Skip to main content

Letter to members of the City of Toronto Executive Committee regarding proposed child care cuts

Printer-friendly version
Author: 
Friendly, Martha
Publication Date: 
19 Sep 2011
Availability

Text of the letter:

Dear Executive Committee Members:

Please accept this written submission in lieu of my verbal deputation before the Executive Committee today re: the Core Services Review.

As a social policy researcher who has studied early childhood education and childcare for more than 30 years, I am writing to let you know about my opposition to the proposed cut of 2,000 childcare subsidies. Specifically, I am commenting on two aspects of this issue: first, whether or not such a cut is an "efficiency", and second, whether or not a "cut" by attrition is a cut. I am suggesting that this cut would be wasteful, not an efficiency, and that a cut by attrition is still a cut.

On the first point: I believe that I am on very solid ground when I say that there are few cuts to City services that could be considered less efficient than a cut to the childcare subsidies that allow low income families to work or train for work.

A 2008 UNICEF research study identified three key elements relevant to this. First, low income families (such as those eligible for fee subsidies in Toronto) need to be employed if they are to 'pay the rent and feed the kids'. In Ontario (without a publicly funded childcare system), accessing a childcare subsidy is fundamental to their employment. Second, having more women in the workforce increases governments' income potential from taxes and reduced welfare costs, as Quebec research has found. As well, Canadian economist Robert Fairholm and US scholar Mildred Warner document a number of other significant financial stimulus benefits to local communities, proposing that these more than justify public spending on childcare. Finally, there is extremely strong evidence that good quality early childhood education and childcare is one of the most robust investments one can make in children‘s - particularly low income children‘s future academic success and employment prospects - something that 21st century cities need.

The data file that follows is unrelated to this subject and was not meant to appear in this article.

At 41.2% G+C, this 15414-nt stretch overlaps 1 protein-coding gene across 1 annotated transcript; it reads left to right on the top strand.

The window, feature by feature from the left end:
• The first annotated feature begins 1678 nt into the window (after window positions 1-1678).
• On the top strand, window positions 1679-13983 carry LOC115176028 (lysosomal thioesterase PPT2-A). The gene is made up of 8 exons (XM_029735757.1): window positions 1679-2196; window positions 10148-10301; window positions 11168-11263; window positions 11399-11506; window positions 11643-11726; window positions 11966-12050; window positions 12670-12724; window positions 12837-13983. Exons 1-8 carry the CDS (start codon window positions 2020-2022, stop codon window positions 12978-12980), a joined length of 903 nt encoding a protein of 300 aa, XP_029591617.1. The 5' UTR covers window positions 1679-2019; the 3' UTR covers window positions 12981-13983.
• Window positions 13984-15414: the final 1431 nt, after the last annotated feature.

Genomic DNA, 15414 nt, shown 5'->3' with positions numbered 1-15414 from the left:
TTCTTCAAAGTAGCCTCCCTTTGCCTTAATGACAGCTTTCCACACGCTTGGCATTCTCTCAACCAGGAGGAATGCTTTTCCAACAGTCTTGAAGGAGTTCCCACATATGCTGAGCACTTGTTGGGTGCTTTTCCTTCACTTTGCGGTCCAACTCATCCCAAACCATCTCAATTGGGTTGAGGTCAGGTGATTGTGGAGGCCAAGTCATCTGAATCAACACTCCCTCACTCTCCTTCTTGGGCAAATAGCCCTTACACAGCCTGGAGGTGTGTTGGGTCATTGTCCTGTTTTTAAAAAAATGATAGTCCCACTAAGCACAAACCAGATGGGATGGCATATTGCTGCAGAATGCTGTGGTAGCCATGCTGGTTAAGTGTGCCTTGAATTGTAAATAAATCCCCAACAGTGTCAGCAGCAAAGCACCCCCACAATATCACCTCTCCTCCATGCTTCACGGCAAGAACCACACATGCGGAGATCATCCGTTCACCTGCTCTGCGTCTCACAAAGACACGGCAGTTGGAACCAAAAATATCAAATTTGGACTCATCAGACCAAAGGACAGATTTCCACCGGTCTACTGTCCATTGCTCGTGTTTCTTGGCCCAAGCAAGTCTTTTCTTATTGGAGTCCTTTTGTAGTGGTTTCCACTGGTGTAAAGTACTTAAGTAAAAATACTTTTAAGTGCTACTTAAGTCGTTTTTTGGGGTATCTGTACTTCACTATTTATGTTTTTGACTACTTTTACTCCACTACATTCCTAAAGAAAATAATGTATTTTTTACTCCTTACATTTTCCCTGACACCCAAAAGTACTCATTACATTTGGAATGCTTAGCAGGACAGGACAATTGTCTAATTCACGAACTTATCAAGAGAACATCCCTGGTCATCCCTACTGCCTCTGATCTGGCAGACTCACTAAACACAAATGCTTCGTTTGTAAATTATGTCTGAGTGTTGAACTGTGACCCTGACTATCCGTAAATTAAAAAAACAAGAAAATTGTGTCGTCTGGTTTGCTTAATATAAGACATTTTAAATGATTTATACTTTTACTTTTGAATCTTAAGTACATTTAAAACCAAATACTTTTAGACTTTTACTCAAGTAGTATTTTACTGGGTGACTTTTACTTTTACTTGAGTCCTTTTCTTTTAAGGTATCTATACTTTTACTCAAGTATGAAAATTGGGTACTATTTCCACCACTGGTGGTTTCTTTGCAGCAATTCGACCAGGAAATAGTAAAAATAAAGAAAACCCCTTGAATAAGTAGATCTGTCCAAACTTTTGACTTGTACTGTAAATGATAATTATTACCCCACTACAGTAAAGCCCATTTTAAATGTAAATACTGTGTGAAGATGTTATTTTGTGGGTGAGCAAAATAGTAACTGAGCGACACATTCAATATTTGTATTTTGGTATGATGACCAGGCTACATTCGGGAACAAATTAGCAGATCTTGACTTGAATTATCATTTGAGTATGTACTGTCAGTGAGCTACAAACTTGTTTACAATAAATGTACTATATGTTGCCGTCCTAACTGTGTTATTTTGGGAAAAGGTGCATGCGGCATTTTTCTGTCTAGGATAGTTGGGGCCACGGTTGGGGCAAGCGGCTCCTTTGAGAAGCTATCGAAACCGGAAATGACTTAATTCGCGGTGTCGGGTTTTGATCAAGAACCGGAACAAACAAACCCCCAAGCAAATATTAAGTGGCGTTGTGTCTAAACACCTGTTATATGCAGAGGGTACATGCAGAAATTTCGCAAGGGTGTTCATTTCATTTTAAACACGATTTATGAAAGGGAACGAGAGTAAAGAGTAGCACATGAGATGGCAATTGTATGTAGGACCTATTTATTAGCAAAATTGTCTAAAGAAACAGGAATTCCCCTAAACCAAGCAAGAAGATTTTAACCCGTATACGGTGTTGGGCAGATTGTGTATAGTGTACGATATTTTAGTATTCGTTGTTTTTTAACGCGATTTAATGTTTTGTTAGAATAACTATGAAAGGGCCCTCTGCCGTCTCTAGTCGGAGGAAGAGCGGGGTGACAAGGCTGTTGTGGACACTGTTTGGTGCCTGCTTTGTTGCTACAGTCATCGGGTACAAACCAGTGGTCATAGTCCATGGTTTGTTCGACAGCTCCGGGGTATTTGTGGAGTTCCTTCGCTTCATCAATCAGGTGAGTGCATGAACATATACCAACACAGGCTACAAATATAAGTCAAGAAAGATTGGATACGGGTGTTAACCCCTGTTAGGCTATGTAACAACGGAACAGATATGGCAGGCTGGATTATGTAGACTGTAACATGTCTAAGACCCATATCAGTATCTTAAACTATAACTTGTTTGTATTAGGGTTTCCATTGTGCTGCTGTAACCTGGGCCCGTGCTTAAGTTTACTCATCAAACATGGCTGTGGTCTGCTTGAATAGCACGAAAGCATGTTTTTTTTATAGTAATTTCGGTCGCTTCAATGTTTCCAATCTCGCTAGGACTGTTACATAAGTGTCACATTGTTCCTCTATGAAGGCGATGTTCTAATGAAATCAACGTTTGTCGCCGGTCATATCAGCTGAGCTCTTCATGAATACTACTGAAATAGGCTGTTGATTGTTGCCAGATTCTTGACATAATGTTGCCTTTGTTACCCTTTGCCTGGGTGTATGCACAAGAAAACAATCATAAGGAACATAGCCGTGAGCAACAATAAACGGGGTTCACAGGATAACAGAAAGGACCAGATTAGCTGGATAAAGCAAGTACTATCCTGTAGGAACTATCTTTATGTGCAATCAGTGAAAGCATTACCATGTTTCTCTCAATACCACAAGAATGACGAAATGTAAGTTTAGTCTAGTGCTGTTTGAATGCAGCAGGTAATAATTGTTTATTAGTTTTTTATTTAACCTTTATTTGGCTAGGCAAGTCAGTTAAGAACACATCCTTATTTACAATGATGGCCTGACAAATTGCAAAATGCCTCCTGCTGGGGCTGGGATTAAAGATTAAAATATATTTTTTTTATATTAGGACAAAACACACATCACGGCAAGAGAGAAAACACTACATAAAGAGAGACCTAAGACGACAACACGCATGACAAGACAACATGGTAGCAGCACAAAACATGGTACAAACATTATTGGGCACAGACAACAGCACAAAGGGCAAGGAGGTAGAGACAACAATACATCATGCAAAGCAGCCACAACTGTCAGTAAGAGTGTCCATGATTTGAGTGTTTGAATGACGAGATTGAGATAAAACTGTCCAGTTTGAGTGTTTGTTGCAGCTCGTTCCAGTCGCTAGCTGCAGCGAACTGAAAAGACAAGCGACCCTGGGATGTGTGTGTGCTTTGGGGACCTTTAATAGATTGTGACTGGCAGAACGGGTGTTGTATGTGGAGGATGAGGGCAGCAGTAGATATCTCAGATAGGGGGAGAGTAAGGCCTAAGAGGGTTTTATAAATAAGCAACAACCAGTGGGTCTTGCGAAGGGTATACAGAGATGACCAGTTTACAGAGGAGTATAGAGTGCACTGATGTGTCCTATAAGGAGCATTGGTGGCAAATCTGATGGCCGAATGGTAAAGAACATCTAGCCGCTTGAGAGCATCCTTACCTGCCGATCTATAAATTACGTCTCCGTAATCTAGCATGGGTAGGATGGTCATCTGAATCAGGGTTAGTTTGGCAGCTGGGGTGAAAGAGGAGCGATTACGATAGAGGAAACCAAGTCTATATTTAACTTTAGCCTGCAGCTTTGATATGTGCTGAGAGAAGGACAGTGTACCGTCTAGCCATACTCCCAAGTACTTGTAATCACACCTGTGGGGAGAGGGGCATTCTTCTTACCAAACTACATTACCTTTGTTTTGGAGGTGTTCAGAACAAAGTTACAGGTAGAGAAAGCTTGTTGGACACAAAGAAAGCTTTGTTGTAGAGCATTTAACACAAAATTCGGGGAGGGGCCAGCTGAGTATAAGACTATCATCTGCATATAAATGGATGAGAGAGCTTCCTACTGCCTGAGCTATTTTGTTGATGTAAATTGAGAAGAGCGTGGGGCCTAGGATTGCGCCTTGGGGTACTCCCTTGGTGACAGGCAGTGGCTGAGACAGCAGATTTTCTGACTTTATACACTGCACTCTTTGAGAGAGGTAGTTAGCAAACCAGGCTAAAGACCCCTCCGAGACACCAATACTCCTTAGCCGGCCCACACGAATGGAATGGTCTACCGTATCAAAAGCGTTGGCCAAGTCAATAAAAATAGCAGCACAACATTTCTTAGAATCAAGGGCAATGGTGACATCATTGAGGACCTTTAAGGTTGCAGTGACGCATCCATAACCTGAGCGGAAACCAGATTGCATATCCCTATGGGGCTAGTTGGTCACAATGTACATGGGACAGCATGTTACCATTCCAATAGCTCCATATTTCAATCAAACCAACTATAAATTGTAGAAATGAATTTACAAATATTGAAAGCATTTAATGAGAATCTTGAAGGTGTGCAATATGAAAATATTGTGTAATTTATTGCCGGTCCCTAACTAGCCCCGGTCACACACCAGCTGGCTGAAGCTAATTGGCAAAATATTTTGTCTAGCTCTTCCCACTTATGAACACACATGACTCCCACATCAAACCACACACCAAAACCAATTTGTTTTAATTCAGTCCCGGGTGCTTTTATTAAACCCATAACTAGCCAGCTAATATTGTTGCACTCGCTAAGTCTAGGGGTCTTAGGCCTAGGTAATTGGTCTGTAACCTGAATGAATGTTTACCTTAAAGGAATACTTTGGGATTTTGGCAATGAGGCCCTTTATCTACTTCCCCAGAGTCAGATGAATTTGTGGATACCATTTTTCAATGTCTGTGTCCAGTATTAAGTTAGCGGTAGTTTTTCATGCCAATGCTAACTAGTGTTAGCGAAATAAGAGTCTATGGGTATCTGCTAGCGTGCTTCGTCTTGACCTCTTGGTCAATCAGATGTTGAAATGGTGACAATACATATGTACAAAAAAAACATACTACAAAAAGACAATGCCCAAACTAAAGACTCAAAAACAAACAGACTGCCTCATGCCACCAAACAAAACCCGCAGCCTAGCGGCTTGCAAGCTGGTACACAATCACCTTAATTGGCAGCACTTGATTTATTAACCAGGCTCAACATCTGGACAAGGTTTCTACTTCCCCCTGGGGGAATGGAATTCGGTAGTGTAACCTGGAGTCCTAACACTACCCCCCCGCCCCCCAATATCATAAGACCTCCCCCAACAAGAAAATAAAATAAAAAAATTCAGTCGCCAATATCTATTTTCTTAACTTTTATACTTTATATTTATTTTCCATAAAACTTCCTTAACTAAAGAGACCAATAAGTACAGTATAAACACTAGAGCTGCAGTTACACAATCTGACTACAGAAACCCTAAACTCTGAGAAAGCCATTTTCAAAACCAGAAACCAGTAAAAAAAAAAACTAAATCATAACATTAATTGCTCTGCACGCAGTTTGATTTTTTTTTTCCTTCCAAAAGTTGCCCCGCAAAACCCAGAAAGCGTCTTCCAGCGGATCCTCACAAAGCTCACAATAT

Just on these grounds alone, I would term the proposed cut to childcare subsidies uneconomical - even wasteful - rather than an "efficiency". I would also note that the KPMG report on which the proposed subsidy cut is based provides no plausible rationale for it, merely stating that the "opportunity" is based on an observation that "compared to other Ontario municipalities, the number of subsidized spaces in Toronto is close to the median".

A second point: I note that new language is being used to the effect that the City is "backing off" the childcare subsidy cuts. This was described by Councilor Minnan-Wong on Metro Morning today as "anyone who has a daycare space now will still be able to take their child to daycare". I would like to point out that cutting childcare spaces by attrition is still a cut; indeed, attrition is the method proposed by KPMG and the City Manager to make the childcare cuts. Further, at a time when more than 20,000 subsidy-eligible families are already on the City waiting list for a subsidy, a cut of 2,000 is a very substantial one.

In closing, I would like to note that in the recent poll reported in the Toronto Star, 76% of Torontonians opposed this cut to subsidized childcare. This poll is noteworthy as its large sample size allows a ward-by-ward analysis of the data.

In a commissioned report on childcare funding I recently wrote for the City of Toronto, I urged the senior levels of government to play their appropriate roles in making early childhood education and childcare viable, at the same time, recognizing that the City of Toronto's authority and influence in this area comes from its long résumé as a respected childcare leader, not a childcare reducer. Indeed, in my tenure as a parent, researcher and advocate in this field, there has not yet been a cut to the City‘s childcare subsidies - this would be a Toronto "first".

Yours truly,

Martha Friendly
Executive Director
Childcare Resource and Research Unit

AttachmentSize
Letter to Toronto Exec Committee.pdf81.92 KB
press release
Entered Date: 
19 Sep 2011
Premium Drupal Themes by Adaptivethemes